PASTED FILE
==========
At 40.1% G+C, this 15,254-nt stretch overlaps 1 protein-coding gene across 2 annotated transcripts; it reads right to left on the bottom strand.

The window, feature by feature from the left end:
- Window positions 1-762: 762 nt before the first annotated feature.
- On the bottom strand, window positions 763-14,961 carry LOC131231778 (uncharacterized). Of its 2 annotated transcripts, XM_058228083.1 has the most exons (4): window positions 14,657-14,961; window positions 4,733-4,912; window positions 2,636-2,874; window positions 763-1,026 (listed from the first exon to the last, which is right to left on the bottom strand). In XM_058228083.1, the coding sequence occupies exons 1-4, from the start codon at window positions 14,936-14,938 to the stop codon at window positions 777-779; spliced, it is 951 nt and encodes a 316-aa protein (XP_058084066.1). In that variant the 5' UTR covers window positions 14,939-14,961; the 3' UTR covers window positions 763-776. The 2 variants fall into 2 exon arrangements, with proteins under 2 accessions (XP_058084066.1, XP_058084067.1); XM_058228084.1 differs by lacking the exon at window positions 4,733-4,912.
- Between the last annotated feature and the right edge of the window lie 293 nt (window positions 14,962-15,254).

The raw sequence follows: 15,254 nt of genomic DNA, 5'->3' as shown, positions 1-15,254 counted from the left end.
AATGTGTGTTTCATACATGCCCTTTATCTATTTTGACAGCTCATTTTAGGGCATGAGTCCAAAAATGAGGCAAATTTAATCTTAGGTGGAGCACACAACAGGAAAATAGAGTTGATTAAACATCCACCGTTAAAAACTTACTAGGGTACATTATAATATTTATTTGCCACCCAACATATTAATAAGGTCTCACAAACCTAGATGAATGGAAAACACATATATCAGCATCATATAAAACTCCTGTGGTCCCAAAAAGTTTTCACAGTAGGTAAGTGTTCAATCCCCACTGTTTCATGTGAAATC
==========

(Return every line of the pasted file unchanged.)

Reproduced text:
At 40.1% G+C, this 15,254-nt stretch overlaps 1 protein-coding gene across 2 annotated transcripts; it reads right to left on the bottom strand.

The window, feature by feature from the left end:
- Window positions 1-762: 762 nt before the first annotated feature.
- On the bottom strand, window positions 763-14,961 carry LOC131231778 (uncharacterized). Of its 2 annotated transcripts, XM_058228083.1 has the most exons (4): window positions 14,657-14,961; window positions 4,733-4,912; window positions 2,636-2,874; window positions 763-1,026 (listed from the first exon to the last, which is right to left on the bottom strand). In XM_058228083.1, the coding sequence occupies exons 1-4, from the start codon at window positions 14,936-14,938 to the stop codon at window positions 777-779; spliced, it is 951 nt and encodes a 316-aa protein (XP_058084066.1). In that variant the 5' UTR covers window positions 14,939-14,961; the 3' UTR covers window positions 763-776. The 2 variants fall into 2 exon arrangements, with proteins under 2 accessions (XP_058084066.1, XP_058084067.1); XM_058228084.1 differs by lacking the exon at window positions 4,733-4,912.
- Between the last annotated feature and the right edge of the window lie 293 nt (window positions 14,962-15,254).

The raw sequence follows: 15,254 nt of genomic DNA, 5'->3' as shown, positions 1-15,254 counted from the left end.
AATGTGTGTTTCATACATGCCCTTTATCTATTTTGACAGCTCATTTTAGGGCATGAGTCCAAAAATGAGGCAAATTTAATCTTAGGTGGAGCACACAACAGGAAAATAGAGTTGATTAAACATCCACCGTTAAAAACTTACTAGGGTACATTATAATATTTATTTGCCACCCAACATATTAATAAGGTCTCACAAACCTAGATGAATGGAAAACACATATATCAGCATCATATAAAACTCCTGTGGTCCCAAAAAGTTTTCACAGTAGGTAAGTGTTCAATCCCCACTGTTTCATGTGAAATC